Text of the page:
How to Get Your Supporters in Shape for a Walk-A-Thon

Walk-a-thons are an excellent way to make money for charity because they require minimal overhead costs. All you really need for a successful walk-a-thon is a public trail or blocked off city area, good weather and willing volunteers. However, keep in mind that your walkers will often be amateur athletes – many might have not even exercised since high school.

That is why it’s important to ensure that your walkers are safe and comfortable before they lace up those walking shoes for charity. The last thing you want is a walk-a-thon wrought with dehydrated or injured volunteers.

So take heed to our helpful walking tips and tricks that will help your volunteer treaders prepare for the walk ahead, and keep a healthy and safe pace come race day:


Make Exercise a Priority

If you are like most people, you probably don’t have the time in the day to set aside for some exercise. Trying to squeeze in a simple walk between your demanding job, family and social life can be impossible. So how do you prepare your body for the walk come race day? You make the time to make fitness a priority in your busy life.

Make your Health Goals Personal

Sure, you’re walking for a good cause, but while you’re at it, why not make it about yourself as well – and by that I mean about your health! Taking the time out of your busy schedule to volunteer for a good cause is admirable, but why not take this opportunity to do something wonderful for yourself as well.

Use this as the excuse you need to set a concrete, long-range goal for better health. For example, deciding to complete in a charity walk might be the motivation you need to stop smoking, to lose weight, to eat better and to start being active.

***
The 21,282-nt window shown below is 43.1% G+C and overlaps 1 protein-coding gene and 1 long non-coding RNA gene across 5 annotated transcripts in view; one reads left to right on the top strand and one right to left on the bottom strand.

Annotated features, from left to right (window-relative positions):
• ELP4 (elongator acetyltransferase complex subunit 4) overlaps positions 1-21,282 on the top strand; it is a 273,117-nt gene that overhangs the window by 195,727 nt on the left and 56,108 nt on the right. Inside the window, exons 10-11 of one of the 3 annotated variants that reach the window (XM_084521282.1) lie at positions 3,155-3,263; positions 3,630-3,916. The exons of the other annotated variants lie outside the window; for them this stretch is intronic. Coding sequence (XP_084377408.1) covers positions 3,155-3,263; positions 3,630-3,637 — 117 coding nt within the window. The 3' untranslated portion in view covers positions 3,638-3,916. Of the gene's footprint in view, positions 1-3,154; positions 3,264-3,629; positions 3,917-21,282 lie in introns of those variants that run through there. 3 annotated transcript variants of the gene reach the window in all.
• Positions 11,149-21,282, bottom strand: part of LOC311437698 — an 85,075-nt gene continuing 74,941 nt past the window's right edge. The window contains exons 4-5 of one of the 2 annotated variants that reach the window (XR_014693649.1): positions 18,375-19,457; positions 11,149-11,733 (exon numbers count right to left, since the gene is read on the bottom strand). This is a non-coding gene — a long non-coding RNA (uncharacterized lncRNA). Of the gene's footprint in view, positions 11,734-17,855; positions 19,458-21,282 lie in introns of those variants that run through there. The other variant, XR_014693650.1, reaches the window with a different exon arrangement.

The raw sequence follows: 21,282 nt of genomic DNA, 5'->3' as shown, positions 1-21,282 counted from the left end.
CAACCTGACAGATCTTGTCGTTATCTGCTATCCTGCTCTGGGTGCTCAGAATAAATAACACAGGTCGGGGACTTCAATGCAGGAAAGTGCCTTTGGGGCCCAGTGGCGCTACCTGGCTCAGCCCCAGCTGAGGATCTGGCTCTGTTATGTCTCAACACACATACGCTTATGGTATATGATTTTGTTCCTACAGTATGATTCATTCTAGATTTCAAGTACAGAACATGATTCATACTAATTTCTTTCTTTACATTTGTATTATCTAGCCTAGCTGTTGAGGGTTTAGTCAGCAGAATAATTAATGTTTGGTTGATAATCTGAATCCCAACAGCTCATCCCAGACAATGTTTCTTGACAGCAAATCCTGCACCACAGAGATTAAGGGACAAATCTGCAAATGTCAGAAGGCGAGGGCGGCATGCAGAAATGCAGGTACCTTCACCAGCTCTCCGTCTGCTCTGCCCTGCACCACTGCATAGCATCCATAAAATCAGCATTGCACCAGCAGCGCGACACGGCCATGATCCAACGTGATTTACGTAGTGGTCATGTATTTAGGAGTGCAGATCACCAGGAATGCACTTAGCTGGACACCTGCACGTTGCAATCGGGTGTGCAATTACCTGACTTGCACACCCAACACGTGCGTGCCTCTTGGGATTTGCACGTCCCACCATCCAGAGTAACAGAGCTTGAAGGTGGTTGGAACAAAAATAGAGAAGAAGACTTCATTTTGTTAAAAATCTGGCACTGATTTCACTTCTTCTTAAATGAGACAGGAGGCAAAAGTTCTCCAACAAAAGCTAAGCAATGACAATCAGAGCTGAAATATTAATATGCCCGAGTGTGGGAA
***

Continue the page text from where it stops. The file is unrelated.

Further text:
Train Ahead for Success

OK, so the race is still a few months off. But if your walk-a-thon is scheduled for May or June, use that as your motivation to start training in February or March for the big day. If you haven’t exercised in more than a few years, now is the time to start training.

Sure, finishing a long charity walk is a reasonable goal for novice walkers, but if you haven’t walked around the block in 4 years your body might not be up for the challenge of a 60 minute walk-a-thon.

Baby Steps

Large charity organizations such as the Humane Society, the Heart and Stroke Foundation and the American Cancer Society tend to hold lengthy walk-a-thons and races to raise money and awareness for their causes. These walks can range from 10k to 30k and even longer! If you’re a novice walker who typically exercises 5 to 6 days a week then a 10 to 20K walk-a-thon should be no problem.

However if you’re idea of exercise is walking from the refrigerator to the couch and back, a charity walk may be more than your body bargained for. There is no shame in starting small and working your way gradually up to a longer race once your body is physically prepared.

This will help your motivation, add to your chances of success and ensure you don’t injure yourself in the process.

Choose a Walking Distance that Fits your Current Level of Fitness